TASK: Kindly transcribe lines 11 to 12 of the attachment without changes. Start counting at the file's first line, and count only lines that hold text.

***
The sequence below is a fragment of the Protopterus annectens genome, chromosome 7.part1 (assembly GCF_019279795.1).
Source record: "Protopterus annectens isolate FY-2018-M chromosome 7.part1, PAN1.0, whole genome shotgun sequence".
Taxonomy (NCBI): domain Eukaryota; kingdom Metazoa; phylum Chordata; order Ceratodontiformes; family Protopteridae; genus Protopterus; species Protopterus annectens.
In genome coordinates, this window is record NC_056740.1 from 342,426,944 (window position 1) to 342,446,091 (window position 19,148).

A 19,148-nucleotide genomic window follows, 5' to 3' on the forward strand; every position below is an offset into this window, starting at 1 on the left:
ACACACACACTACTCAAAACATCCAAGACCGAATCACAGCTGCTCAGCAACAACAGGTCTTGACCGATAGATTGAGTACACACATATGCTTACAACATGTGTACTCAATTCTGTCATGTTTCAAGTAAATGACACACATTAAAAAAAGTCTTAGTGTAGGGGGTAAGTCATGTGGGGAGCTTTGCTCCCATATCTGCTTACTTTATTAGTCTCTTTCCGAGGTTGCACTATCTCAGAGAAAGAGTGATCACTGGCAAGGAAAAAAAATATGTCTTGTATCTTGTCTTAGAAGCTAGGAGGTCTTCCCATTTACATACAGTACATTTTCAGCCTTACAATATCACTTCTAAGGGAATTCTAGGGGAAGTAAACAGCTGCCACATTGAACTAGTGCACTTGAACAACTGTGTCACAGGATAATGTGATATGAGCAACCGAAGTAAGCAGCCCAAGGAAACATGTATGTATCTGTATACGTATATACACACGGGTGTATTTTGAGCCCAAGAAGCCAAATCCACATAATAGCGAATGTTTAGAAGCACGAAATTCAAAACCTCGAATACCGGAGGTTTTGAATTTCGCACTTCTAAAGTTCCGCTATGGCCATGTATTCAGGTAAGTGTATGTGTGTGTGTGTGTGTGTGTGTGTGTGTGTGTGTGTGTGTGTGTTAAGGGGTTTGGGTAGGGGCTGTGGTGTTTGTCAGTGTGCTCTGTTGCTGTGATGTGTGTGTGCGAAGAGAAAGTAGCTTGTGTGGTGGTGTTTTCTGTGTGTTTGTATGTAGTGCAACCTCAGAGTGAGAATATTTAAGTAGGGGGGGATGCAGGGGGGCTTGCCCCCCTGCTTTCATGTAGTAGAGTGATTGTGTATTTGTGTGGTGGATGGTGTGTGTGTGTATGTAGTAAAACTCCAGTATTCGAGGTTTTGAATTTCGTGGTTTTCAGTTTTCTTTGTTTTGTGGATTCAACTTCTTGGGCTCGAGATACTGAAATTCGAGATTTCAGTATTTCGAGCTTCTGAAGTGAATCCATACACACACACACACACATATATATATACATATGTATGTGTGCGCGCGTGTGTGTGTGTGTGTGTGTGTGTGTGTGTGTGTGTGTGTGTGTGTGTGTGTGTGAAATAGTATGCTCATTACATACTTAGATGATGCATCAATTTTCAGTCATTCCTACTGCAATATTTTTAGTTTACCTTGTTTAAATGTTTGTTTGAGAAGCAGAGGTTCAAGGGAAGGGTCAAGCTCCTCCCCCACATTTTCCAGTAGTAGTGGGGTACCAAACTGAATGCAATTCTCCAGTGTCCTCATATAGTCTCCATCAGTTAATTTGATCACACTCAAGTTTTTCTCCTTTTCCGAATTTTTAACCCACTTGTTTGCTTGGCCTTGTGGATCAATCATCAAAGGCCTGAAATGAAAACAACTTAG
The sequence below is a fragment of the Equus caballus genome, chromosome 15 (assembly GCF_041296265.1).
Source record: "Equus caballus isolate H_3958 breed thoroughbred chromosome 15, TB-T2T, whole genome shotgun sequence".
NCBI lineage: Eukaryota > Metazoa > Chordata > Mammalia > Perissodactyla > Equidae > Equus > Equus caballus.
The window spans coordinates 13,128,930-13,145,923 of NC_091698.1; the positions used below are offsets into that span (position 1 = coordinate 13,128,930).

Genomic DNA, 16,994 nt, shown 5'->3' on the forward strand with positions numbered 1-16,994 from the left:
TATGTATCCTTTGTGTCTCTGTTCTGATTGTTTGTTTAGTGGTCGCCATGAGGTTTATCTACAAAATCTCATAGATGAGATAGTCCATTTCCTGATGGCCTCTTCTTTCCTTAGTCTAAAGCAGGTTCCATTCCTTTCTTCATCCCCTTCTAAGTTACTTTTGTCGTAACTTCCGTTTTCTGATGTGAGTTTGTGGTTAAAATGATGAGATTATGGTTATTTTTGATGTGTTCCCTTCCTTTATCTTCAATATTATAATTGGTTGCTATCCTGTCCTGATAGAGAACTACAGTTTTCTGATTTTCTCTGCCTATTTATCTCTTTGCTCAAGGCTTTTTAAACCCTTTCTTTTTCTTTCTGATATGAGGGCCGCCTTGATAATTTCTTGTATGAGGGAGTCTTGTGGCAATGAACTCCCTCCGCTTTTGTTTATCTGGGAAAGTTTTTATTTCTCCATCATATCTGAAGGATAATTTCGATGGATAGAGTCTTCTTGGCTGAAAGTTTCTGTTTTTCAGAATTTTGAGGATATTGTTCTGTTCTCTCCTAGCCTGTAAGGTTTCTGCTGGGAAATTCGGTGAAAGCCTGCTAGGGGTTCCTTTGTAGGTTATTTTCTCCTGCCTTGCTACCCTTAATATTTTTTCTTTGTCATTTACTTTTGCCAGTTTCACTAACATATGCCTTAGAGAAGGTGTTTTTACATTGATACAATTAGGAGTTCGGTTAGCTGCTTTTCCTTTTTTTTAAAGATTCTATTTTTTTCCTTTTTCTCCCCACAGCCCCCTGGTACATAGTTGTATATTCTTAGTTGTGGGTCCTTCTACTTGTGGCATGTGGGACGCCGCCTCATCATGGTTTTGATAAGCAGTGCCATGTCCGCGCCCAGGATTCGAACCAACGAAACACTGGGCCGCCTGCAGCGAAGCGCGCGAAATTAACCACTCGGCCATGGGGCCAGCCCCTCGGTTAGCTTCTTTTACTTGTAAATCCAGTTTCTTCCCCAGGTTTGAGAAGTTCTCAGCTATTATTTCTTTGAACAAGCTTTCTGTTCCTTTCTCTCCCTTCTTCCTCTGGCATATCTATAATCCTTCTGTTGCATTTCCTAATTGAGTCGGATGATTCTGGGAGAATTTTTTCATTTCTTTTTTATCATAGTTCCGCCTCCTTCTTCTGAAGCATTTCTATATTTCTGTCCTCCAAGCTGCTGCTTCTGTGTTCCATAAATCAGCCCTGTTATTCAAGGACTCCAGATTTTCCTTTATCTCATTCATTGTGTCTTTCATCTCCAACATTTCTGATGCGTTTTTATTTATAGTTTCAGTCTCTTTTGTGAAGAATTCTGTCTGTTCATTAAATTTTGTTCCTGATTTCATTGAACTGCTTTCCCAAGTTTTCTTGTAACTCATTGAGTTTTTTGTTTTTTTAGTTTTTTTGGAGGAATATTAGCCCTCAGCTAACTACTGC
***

Genomic DNA, 16,994 nt, shown 5'->3' on the forward strand with positions numbered 1-16,994 from the left:
TATGTATCCTTTGTGTCTCTGTTCTGATTGTTTGTTTAGTGGTCGCCATGAGGTTTATCTACAAAATCTCATAGATGAGATAGTCCATTTCCTGATGGCCTCTTCTTTCCTTAGTCTAAAGCAGGTTCCATTCCTTTCTTCATCCCCTTCTAAGTTACTTTTGTCGTAACTTCCGTTTTCTGATGTGAGTTTGTGGTTAAAATGATGAGATTATGGTTATTTTTGATGTGTTCCCTTCCTTTATCTTCAATATTATAATTGGTTGCTATCCTGTCCTGATAGAGAACTACAGTTTTCTGATTTTCTCTGCCTATTTATCTCTTTGCTCAAGGCTTTTTAAACCCTTTCTTTTTCTTTCTGATATGAGGGCCGCCTTGATAATTTCTTGTATGAGGGAGTCTTGTGGCAATGAACTCCCTCCGCTTTTGTTTATCTGGGAAAGTTTTTATTTCTCCATCATATCTGAAGGATAATTTCGATGGATAGAGTCTTCTTGGCTGAAAGTTTCTGTTTTTCAGAATTTTGAGGATATTGTTCTGTTCTCTCCTAGCCTGTAAGGTTTCTGCTGGGAAATTCGGTGAAAGCCTGCTAGGGGTTCCTTTGTAGGTTATTTTCTCCTGCCTTGCTACCCTTAATATTTTTTCTTTGTCATTTACTTTTGCCAGTTTCACTAACATATGCCTTAGAGAAGGTGTTTTTACATTGATACAATTAGGAGTTCGGTTAGCTGCTTTTCCTTTTTTTTAAAGATTCTATTTTTTTCCTTTTTCTCCCCACAGCCCCCTGGTACATAGTTGTATATTCTTAGTTGTGGGTCCTTCTACTTGTGGCATGTGGGACGCCGCCTCATCATGGTTTTGATAAGCAGTGCCATGTCCGCGCCCAGGATTCGAACCAACGAAACACTGGGCCGCCTGCAGCGAAGCGCGCGAAATTAACCACTCGGCCATGGGGCCAGCCCCTCGGTTAGCTTCTTTTACTTGTAAATCCAGTTTCTTCCCCAGGTTTGAGAAGTTCTCAGCTATTATTTCTTTGAACAAGCTTTCTGTTCCTTTCTCTCCCTTCTTCCTCTGGCATATCTATAATCCTTCTGTTGCATTTCCTAATTGAGTCGGATGATTCTGGGAGAATTTTTTCATTTCTTTTTTATCATAGTTCCGCCTCCTTCTTCTGAAGCATTTCTATATTTCTGTCCTCCAAGCTGCTGCTTCTGTGTTCCATAAATCAGCCCTGTTATTCAAGGACTCCAGATTTTCCTTTATCTCATTCATTGTGTCTTTCATCTCCAACATTTCTGATGCGTTTTTATTTATAGTTTCAGTCTCTTTTGTGAAGAATTCTGTCTGTTCATTAAATTTTGTTCCTGATTTCATTGAACTGCTTTCCCAAGTTTTCTTGTAACTCATTGAGTTTTTTGTTTTTTTAGTTTTTTTGGAGGAATATTAGCCCTCAGCTAACTACTGC